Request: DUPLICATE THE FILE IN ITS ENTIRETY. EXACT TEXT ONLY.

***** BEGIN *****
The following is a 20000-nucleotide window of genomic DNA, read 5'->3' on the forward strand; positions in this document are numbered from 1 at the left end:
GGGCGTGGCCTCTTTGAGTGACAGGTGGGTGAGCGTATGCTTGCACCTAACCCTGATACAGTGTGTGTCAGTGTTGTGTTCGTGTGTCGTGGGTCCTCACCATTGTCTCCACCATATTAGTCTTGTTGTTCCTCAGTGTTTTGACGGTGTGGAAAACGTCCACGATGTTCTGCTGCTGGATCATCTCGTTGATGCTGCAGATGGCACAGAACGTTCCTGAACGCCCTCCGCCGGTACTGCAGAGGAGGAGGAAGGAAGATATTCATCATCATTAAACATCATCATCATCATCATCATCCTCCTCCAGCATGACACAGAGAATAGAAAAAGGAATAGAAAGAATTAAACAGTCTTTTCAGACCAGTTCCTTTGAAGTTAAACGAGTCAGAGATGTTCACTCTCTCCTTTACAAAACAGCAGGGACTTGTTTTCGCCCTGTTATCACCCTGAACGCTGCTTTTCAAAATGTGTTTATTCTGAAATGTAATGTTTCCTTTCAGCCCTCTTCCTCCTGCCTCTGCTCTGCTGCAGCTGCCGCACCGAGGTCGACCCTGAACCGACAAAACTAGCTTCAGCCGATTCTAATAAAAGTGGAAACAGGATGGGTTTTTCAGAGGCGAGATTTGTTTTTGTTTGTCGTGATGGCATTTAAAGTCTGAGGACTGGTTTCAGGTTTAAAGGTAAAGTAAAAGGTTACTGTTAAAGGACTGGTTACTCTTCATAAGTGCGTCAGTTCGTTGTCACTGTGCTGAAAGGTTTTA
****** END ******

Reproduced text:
The following is a 20000-nucleotide window of genomic DNA, read 5'->3' on the forward strand; positions in this document are numbered from 1 at the left end:
GGGCGTGGCCTCTTTGAGTGACAGGTGGGTGAGCGTATGCTTGCACCTAACCCTGATACAGTGTGTGTCAGTGTTGTGTTCGTGTGTCGTGGGTCCTCACCATTGTCTCCACCATATTAGTCTTGTTGTTCCTCAGTGTTTTGACGGTGTGGAAAACGTCCACGATGTTCTGCTGCTGGATCATCTCGTTGATGCTGCAGATGGCACAGAACGTTCCTGAACGCCCTCCGCCGGTACTGCAGAGGAGGAGGAAGGAAGATATTCATCATCATTAAACATCATCATCATCATCATCATCCTCCTCCAGCATGACACAGAGAATAGAAAAAGGAATAGAAAGAATTAAACAGTCTTTTCAGACCAGTTCCTTTGAAGTTAAACGAGTCAGAGATGTTCACTCTCTCCTTTACAAAACAGCAGGGACTTGTTTTCGCCCTGTTATCACCCTGAACGCTGCTTTTCAAAATGTGTTTATTCTGAAATGTAATGTTTCCTTTCAGCCCTCTTCCTCCTGCCTCTGCTCTGCTGCAGCTGCCGCACCGAGGTCGACCCTGAACCGACAAAACTAGCTTCAGCCGATTCTAATAAAAGTGGAAACAGGATGGGTTTTTCAGAGGCGAGATTTGTTTTTGTTTGTCGTGATGGCATTTAAAGTCTGAGGACTGGTTTCAGGTTTAAAGGTAAAGTAAAAGGTTACTGTTAAAGGACTGGTTACTCTTCATAAGTGCGTCAGTTCGTTGTCACTGTGCTGAAAGGTTTTA